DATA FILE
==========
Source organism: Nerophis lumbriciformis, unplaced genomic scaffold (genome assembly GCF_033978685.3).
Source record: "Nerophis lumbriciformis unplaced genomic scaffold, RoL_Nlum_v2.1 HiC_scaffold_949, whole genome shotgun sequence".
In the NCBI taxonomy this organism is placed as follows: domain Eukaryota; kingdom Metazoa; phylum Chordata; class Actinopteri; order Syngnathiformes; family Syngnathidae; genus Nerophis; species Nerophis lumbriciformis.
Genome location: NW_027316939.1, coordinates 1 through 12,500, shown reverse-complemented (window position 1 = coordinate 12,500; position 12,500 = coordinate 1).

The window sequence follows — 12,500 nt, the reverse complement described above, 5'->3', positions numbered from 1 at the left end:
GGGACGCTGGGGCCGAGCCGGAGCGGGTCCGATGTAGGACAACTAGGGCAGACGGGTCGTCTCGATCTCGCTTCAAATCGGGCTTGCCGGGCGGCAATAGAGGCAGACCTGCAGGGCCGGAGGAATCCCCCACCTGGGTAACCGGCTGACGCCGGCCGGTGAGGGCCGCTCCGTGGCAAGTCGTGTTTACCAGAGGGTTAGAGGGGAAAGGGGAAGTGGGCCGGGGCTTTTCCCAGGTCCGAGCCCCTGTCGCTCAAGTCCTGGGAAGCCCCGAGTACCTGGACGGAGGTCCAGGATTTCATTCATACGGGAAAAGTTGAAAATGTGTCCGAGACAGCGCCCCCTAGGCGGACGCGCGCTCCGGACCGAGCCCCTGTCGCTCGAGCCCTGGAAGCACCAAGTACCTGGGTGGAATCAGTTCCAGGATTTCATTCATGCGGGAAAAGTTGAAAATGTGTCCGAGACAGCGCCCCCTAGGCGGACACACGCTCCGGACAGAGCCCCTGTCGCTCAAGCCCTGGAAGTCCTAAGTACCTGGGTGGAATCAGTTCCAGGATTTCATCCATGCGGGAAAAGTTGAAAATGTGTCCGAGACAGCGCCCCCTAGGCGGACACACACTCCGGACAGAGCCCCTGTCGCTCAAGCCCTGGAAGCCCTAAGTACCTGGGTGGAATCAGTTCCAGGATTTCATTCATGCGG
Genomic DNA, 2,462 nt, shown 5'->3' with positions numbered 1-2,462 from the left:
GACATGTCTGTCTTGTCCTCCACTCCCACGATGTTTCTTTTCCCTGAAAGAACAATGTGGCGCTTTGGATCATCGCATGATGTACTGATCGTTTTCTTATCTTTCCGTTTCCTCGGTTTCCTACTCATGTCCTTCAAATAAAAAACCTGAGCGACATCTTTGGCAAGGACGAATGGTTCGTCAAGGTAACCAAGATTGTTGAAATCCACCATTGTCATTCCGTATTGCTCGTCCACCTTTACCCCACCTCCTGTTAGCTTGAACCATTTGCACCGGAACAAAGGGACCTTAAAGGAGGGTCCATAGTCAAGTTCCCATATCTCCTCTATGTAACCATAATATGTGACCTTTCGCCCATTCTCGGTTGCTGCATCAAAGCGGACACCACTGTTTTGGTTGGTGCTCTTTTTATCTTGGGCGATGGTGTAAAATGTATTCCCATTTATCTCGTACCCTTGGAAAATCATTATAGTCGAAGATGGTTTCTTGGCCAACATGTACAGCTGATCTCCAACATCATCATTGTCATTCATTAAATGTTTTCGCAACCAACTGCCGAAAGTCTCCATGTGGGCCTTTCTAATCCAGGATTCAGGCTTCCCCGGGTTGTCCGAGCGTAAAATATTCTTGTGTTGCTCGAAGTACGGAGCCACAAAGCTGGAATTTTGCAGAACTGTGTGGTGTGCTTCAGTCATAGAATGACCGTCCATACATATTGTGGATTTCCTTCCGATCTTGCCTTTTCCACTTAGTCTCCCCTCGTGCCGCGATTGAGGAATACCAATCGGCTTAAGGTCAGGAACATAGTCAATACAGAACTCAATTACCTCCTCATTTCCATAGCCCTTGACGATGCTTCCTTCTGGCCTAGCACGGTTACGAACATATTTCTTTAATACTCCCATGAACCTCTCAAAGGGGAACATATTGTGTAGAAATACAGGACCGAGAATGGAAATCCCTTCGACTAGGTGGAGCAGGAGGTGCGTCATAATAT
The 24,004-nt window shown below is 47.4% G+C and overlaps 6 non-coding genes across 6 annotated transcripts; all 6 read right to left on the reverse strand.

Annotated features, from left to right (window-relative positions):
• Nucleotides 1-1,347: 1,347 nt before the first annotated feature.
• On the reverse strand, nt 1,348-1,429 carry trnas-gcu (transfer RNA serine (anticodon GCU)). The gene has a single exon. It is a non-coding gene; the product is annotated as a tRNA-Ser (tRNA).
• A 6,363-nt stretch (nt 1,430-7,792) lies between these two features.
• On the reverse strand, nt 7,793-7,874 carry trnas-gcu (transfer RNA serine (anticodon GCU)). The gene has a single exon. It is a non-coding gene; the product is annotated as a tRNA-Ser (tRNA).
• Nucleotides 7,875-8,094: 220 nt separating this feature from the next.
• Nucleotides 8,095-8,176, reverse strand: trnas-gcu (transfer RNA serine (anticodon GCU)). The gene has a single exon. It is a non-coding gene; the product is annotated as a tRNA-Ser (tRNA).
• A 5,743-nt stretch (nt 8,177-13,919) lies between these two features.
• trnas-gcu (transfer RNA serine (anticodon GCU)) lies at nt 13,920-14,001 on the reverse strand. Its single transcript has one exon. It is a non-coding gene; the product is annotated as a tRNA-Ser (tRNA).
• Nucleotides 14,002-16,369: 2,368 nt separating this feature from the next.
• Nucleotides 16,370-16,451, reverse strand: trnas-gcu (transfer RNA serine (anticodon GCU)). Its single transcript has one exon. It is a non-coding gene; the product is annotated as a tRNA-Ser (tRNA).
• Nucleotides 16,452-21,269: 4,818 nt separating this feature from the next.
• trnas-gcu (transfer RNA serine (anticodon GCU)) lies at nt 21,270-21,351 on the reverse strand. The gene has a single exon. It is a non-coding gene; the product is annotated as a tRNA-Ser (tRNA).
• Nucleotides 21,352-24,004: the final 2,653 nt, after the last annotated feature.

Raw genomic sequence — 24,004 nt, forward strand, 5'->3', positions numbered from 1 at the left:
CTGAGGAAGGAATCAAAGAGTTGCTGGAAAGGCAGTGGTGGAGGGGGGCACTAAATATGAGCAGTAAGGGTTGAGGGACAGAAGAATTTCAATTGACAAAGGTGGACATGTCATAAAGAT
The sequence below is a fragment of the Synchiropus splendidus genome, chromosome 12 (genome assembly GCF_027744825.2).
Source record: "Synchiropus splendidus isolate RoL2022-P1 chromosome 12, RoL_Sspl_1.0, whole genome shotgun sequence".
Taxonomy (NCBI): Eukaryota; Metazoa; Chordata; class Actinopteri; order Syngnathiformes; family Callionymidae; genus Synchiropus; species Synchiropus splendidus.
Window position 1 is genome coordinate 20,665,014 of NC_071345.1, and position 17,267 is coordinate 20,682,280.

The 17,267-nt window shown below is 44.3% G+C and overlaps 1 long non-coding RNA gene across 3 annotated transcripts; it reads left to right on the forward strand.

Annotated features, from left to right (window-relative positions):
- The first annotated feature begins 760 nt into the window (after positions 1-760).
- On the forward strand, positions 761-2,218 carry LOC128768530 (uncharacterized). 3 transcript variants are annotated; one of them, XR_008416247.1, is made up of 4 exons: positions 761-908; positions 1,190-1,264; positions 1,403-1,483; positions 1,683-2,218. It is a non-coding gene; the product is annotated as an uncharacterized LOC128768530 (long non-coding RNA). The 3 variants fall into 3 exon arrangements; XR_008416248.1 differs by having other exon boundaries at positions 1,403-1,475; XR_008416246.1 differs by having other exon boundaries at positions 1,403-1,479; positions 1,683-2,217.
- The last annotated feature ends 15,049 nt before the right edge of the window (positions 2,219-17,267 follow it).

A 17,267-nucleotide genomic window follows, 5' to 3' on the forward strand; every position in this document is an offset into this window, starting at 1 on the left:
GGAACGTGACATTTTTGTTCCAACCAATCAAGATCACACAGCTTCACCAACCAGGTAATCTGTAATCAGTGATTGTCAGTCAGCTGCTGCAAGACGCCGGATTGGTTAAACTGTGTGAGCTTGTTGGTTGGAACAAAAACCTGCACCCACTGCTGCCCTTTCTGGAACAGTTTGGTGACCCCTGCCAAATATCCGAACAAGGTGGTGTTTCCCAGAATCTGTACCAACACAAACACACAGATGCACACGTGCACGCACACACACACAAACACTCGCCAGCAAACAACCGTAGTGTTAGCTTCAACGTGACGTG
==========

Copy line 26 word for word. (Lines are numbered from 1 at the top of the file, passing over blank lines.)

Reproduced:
The sequence below is a fragment of the Synchiropus splendidus genome, chromosome 12 (genome assembly GCF_027744825.2).